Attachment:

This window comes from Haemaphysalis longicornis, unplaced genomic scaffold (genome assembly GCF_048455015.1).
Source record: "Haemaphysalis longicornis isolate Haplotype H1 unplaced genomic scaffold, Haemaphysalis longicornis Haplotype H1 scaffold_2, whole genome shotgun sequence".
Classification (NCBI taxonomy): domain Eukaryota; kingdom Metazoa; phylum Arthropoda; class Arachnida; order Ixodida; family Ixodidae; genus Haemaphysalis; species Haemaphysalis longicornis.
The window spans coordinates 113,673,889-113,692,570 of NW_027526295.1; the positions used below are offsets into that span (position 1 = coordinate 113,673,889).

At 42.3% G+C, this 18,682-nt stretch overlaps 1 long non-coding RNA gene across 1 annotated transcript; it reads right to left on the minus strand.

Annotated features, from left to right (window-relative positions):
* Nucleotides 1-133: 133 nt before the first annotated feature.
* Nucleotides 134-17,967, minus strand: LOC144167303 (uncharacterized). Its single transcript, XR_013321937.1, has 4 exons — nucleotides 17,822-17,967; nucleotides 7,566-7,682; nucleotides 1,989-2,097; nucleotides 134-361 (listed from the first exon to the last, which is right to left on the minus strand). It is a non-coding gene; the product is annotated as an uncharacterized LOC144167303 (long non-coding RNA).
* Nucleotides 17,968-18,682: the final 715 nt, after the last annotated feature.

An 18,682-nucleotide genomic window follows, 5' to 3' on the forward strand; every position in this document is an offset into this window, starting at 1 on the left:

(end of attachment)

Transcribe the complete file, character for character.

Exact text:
This window comes from Haemaphysalis longicornis, unplaced genomic scaffold (genome assembly GCF_048455015.1).
Source record: "Haemaphysalis longicornis isolate Haplotype H1 unplaced genomic scaffold, Haemaphysalis longicornis Haplotype H1 scaffold_2, whole genome shotgun sequence".
Classification (NCBI taxonomy): domain Eukaryota; kingdom Metazoa; phylum Arthropoda; class Arachnida; order Ixodida; family Ixodidae; genus Haemaphysalis; species Haemaphysalis longicornis.
The window spans coordinates 113,673,889-113,692,570 of NW_027526295.1; the positions used below are offsets into that span (position 1 = coordinate 113,673,889).

At 42.3% G+C, this 18,682-nt stretch overlaps 1 long non-coding RNA gene across 1 annotated transcript; it reads right to left on the minus strand.

Annotated features, from left to right (window-relative positions):
* Nucleotides 1-133: 133 nt before the first annotated feature.
* Nucleotides 134-17,967, minus strand: LOC144167303 (uncharacterized). Its single transcript, XR_013321937.1, has 4 exons — nucleotides 17,822-17,967; nucleotides 7,566-7,682; nucleotides 1,989-2,097; nucleotides 134-361 (listed from the first exon to the last, which is right to left on the minus strand). It is a non-coding gene; the product is annotated as an uncharacterized LOC144167303 (long non-coding RNA).
* Nucleotides 17,968-18,682: the final 715 nt, after the last annotated feature.

An 18,682-nucleotide genomic window follows, 5' to 3' on the forward strand; every position in this document is an offset into this window, starting at 1 on the left: